holidays

Wednesday Wisdom: For the Man Who Hated Christmas

This is the second installment of short stories for December’s Wednesday Wisdom. Many of us desire a better way to celebrate this season. Something that goes beyond the commercialization and self-indulgence that is so popular. This family thought of a great way. I thought it worth presenting here. I don’t know for sure if this is a true story, although my guess is that it is. 

____________

 It’s just a small, white envelope stuck among the branches of our Christmas tree. No name, no identification, no inscription. It has peeked through the branches of our tree for the past ten years.

It all began because my husband Mike hated Christmas. Oh, not the true meaning of Christmas, but the commercial aspects of it – overspending and the frantic running around at the last minute to get a tie for Uncle Harry and the dusting powder for Grandma – the gifts given in desperation because you couldn’t think of anything else.

Knowing he felt this way, I decided one year to bypass the usual shirts, sweaters, ties and so forth. I reached for something special just for Mike. The inspiration came in an unusual way.

Our son Kevin, who was 12 that year, was on the wrestling team at the school he attended. Shortly before Christmas, there was a non-league match against a team sponsored by an inner-city church. These youngsters, dressed in sneakers so ragged that shoestrings seemed to be the only thing holding them together, presented a sharp contrast to our boys in their spiffy blue and gold uniforms and sparkling new wrestling shoes.

As the match began, I was alarmed to see that the other team was wrestling without headgear, a kind of light helmet designed to protect a wrestler’s ears. It was a luxury the ragtag team obviously could not afford.

Well, we ended up walloping them. We took every weight class. Mike, seated beside me, shook his head sadly, “I wish just one of them could have won,” he said. “They have a lot of potential, but losing like this could take the heart right out of them.” Mike loved kids – all kids. He so enjoyed coaching little league football, baseball and lacrosse. That’s when the idea for his present came.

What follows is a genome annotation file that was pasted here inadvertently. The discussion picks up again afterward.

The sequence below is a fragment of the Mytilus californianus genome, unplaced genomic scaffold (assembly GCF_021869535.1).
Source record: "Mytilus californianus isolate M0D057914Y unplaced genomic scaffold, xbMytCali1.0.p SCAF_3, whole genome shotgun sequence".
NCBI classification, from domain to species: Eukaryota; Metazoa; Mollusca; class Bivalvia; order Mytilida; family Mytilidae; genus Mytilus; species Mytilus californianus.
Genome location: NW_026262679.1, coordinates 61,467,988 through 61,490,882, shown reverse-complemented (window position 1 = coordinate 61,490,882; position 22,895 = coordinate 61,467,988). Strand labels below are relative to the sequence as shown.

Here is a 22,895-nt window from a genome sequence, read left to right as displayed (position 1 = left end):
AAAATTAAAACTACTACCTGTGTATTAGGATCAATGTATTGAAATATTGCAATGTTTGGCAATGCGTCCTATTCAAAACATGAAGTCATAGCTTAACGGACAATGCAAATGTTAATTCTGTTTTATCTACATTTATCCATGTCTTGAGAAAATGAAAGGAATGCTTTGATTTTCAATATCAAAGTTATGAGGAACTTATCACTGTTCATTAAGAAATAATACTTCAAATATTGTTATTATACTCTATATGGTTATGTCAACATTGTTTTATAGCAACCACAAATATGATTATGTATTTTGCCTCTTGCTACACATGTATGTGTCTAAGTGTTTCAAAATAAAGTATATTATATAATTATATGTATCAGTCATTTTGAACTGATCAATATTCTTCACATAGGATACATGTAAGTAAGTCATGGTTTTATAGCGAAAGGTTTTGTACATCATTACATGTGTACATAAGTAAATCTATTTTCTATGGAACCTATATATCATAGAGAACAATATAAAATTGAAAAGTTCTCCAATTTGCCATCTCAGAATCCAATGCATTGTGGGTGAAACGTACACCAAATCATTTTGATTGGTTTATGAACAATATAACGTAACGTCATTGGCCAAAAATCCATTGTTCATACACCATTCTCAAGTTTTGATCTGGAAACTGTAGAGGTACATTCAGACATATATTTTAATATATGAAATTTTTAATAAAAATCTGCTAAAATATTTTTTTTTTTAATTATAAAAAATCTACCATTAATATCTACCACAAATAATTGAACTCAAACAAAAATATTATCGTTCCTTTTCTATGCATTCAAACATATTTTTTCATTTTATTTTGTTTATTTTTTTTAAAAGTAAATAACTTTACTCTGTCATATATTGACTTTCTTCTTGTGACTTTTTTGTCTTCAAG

That afternoon, I went to a local sporting goods store and bought an assortment of wrestling headgear and shoes, and sent them anonymously to the inner-city church. On Christmas Eve, I placed a small, white envelope on the tree, the note inside telling Mike what I had done, and that this was his gift from me.

Mike’s smile was the brightest thing about Christmas that year. And that same bright smile lit up succeeding years. For each Christmas, I followed the tradition – one year sending a group of mentally handicapped youngsters to a hockey game, another year a check to a pair of elderly brothers whose home had burned to the ground the week before Christmas, and on and on.

The white envelope became the highlight of our Christmas. It was always the last thing opened on Christmas morning, and our children – ignoring their new toys – would stand with wide-eyed anticipation as their dad lifted the envelope from the tree to reveal its contents. As the children grew, the toys gave way to more practical presents, but the small, white envelope never lost its allure.

The story doesn’t end there. You see, we lost Mike last year due to dreaded cancer. When Christmas rolled around, I was still so wrapped in grief that I barely got the tree up. But Christmas Eve found me placing an envelope on the tree. And the next morning, I found it was magically joined by three more. Unbeknownst to the others, each of our three children had for the first time placed a white envelope on the tree for their dad. The tradition has grown and someday will expand even further with our grandchildren standing to take down that special envelope. Mike’s spirit, like the Christmas spirit will always be with us.

 Christmas Stories: For the Man Who Hated Christmas By Nancy W. Gavin (found here)

Intentional Christmas

Thanksgiving has come and gone and that can only mean one thing–it’s time to enjoy Christmas!  But do we truly enjoy it? Or do we often end up enduring it? And if we are only enduring Christmas, how do we move from endure to enjoy?  I know lots of people have a variety of thoughts on this.  Some will tell you to just stop sending Christmas cards or to only buy three gifts for your children.  Others talk of not making cookies or of cutting down on their decorations.  But what works for someone else may not work for you. Here are five basic ways that will help anyone enjoy– rather than endure– the Christmas season.

1.  Worry most about what God thinks. Family comes second.  Co-workers, cousins, and others come a distant third. This makes a choice between a work dinner and your child’s program so much easier. It also helps to clarify when choosing between Christmas Eve service at church or a get-together with friends. Oh, I know it’s not that simple and sometimes circumstances dictate certain choices. But this principle can be a helpful starting point.

2.  Examine which traditions you enjoy most and keep doing them. Do you love to bake Christmas cookies? Or perhaps you receive tremendous joy from seeing your house lit up on a dark winter’s night? Others enjoy sending out Christmas cards and making homemade ornaments and shopping for others.  Whatever it is, choose what you love and keep doing it!  Some of you are truly energized by doing it all and there is no detriment to your family life. If that’s the case, good for you!  But if there is something that just isn’t important to you or your family–well, then consider not doing it. The world will not end if you don’t bake Christmas cookies or hang Christmas lights outside.